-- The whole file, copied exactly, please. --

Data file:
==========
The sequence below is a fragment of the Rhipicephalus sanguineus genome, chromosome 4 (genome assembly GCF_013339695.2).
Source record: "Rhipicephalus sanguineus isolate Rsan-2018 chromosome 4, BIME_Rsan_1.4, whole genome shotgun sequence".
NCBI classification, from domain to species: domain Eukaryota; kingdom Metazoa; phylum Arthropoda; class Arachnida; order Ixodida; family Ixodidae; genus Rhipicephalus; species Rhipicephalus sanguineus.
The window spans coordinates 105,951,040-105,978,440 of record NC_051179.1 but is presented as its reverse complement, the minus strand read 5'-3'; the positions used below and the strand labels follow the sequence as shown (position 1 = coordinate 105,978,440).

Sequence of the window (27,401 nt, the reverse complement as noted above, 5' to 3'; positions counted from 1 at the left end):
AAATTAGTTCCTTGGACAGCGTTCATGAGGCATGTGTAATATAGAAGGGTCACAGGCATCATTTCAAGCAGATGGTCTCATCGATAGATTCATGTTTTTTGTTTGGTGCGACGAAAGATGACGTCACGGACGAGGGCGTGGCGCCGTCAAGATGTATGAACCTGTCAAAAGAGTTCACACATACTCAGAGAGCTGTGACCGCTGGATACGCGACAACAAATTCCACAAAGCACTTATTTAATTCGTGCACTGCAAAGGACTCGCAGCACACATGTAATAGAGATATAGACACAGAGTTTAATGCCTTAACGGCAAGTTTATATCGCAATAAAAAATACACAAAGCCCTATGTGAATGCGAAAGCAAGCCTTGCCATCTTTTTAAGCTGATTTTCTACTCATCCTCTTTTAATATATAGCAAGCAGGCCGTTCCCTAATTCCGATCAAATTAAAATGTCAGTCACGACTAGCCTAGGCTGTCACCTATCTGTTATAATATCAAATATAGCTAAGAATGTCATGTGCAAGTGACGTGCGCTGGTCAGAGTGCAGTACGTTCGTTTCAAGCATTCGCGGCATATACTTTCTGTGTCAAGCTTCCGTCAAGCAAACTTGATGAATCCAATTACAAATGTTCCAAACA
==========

The sequence below is a fragment of the Rhipicephalus sanguineus genome, chromosome 4 (genome assembly GCF_013339695.2).
Source record: "Rhipicephalus sanguineus isolate Rsan-2018 chromosome 4, BIME_Rsan_1.4, whole genome shotgun sequence".
NCBI classification, from domain to species: domain Eukaryota; kingdom Metazoa; phylum Arthropoda; class Arachnida; order Ixodida; family Ixodidae; genus Rhipicephalus; species Rhipicephalus sanguineus.
The window spans coordinates 105,951,040-105,978,440 of record NC_051179.1 but is presented as its reverse complement, the minus strand read 5'-3'; the positions used below and the strand labels follow the sequence as shown (position 1 = coordinate 105,978,440).

Sequence of the window (27,401 nt, the reverse complement as noted above, 5' to 3'; positions counted from 1 at the left end):
AAATTAGTTCCTTGGACAGCGTTCATGAGGCATGTGTAATATAGAAGGGTCACAGGCATCATTTCAAGCAGATGGTCTCATCGATAGATTCATGTTTTTTGTTTGGTGCGACGAAAGATGACGTCACGGACGAGGGCGTGGCGCCGTCAAGATGTATGAACCTGTCAAAAGAGTTCACACATACTCAGAGAGCTGTGACCGCTGGATACGCGACAACAAATTCCACAAAGCACTTATTTAATTCGTGCACTGCAAAGGACTCGCAGCACACATGTAATAGAGATATAGACACAGAGTTTAATGCCTTAACGGCAAGTTTATATCGCAATAAAAAATACACAAAGCCCTATGTGAATGCGAAAGCAAGCCTTGCCATCTTTTTAAGCTGATTTTCTACTCATCCTCTTTTAATATATAGCAAGCAGGCCGTTCCCTAATTCCGATCAAATTAAAATGTCAGTCACGACTAGCCTAGGCTGTCACCTATCTGTTATAATATCAAATATAGCTAAGAATGTCATGTGCAAGTGACGTGCGCTGGTCAGAGTGCAGTACGTTCGTTTCAAGCATTCGCGGCATATACTTTCTGTGTCAAGCTTCCGTCAAGCAAACTTGATGAATCCAATTACAAATGTTCCAAACA